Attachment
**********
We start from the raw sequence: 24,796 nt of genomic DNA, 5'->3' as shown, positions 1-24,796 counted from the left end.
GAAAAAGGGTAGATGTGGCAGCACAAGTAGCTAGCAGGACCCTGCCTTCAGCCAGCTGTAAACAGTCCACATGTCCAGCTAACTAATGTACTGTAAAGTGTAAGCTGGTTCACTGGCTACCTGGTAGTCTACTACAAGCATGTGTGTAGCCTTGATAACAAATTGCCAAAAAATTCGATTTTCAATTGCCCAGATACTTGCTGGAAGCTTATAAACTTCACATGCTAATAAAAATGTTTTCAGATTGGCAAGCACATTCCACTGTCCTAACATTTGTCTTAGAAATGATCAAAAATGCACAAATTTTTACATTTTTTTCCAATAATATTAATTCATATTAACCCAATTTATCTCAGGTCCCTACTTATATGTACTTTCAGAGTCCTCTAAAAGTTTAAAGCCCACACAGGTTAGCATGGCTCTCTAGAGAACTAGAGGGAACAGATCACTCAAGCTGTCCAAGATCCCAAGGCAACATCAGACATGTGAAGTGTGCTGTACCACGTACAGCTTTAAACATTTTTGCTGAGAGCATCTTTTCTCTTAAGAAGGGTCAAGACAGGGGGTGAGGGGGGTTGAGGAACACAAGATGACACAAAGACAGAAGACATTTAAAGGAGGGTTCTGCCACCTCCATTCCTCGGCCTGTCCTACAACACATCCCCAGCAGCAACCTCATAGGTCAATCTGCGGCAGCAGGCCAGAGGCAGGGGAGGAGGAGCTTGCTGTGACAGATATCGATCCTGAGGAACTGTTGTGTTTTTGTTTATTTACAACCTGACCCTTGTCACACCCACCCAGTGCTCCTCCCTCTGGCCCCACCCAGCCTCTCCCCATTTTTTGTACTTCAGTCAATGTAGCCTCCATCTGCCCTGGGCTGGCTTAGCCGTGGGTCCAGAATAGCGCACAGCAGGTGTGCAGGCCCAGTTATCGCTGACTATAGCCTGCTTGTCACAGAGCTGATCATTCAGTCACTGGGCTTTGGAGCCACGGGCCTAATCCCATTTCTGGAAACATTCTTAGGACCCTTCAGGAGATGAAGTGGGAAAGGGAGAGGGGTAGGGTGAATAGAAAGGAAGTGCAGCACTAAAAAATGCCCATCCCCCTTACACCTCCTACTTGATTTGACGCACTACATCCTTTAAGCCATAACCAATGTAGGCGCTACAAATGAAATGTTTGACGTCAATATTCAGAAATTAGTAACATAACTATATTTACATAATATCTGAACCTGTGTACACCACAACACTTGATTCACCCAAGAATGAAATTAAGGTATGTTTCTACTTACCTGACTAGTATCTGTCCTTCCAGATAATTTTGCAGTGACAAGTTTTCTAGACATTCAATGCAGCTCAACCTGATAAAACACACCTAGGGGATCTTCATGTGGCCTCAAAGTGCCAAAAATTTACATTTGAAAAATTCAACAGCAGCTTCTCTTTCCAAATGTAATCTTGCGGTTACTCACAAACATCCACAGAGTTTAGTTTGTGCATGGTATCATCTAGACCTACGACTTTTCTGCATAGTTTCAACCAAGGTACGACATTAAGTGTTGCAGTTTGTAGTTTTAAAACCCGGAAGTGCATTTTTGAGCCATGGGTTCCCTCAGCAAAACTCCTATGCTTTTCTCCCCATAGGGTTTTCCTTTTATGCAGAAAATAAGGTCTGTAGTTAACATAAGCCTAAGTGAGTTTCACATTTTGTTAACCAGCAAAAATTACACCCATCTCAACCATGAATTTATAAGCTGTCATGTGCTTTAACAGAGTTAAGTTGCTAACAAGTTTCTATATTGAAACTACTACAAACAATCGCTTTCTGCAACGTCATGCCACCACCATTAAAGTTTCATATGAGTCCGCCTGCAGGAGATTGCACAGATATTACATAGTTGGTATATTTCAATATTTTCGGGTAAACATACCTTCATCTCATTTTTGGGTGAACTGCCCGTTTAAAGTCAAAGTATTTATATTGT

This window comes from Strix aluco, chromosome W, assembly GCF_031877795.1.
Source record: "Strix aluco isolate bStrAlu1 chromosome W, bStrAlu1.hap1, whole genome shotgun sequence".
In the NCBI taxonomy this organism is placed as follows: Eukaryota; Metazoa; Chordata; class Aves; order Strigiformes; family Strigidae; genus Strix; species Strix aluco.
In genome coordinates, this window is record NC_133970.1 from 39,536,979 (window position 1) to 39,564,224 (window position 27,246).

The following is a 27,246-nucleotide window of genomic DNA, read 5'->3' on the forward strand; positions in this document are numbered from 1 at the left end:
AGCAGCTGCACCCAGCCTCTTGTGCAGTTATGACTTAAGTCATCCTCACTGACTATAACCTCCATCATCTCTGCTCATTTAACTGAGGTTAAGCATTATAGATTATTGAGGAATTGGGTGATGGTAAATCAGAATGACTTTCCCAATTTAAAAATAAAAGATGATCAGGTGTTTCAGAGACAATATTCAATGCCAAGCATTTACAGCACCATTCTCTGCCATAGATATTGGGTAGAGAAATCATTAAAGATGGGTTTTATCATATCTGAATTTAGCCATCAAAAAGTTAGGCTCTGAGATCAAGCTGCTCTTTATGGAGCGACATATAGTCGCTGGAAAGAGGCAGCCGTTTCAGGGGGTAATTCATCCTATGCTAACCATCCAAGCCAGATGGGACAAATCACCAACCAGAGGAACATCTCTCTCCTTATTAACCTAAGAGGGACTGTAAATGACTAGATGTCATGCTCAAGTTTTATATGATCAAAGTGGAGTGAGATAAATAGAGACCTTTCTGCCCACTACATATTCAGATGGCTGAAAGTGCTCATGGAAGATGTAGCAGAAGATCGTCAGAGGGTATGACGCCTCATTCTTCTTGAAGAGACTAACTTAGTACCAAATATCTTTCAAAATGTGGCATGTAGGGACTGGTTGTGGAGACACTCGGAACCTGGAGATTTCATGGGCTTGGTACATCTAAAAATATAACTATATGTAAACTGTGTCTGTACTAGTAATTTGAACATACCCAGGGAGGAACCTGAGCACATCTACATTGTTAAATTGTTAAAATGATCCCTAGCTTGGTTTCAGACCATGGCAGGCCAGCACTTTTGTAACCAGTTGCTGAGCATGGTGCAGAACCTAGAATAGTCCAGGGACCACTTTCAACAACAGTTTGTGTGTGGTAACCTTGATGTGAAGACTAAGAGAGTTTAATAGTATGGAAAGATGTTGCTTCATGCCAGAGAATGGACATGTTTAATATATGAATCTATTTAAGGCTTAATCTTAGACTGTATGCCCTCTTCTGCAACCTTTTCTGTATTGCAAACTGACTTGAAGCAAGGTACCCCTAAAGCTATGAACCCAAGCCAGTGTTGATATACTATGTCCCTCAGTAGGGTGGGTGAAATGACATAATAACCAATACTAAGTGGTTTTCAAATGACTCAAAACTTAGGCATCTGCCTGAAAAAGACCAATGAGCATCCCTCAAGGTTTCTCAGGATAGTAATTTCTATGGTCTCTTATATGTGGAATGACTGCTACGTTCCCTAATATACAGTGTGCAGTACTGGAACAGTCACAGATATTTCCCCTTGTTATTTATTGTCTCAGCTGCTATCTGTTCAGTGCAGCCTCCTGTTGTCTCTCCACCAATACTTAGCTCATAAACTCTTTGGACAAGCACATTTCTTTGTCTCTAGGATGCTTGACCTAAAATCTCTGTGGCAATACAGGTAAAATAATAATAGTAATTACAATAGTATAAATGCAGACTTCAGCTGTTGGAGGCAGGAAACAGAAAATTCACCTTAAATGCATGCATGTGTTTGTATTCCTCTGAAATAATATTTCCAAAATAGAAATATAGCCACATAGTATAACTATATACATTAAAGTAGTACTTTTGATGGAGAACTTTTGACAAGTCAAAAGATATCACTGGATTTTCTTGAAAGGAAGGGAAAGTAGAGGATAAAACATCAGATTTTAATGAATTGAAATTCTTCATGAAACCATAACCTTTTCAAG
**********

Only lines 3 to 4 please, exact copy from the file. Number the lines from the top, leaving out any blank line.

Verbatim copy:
This window comes from Strix aluco, chromosome W, assembly GCF_031877795.1.
Source record: "Strix aluco isolate bStrAlu1 chromosome W, bStrAlu1.hap1, whole genome shotgun sequence".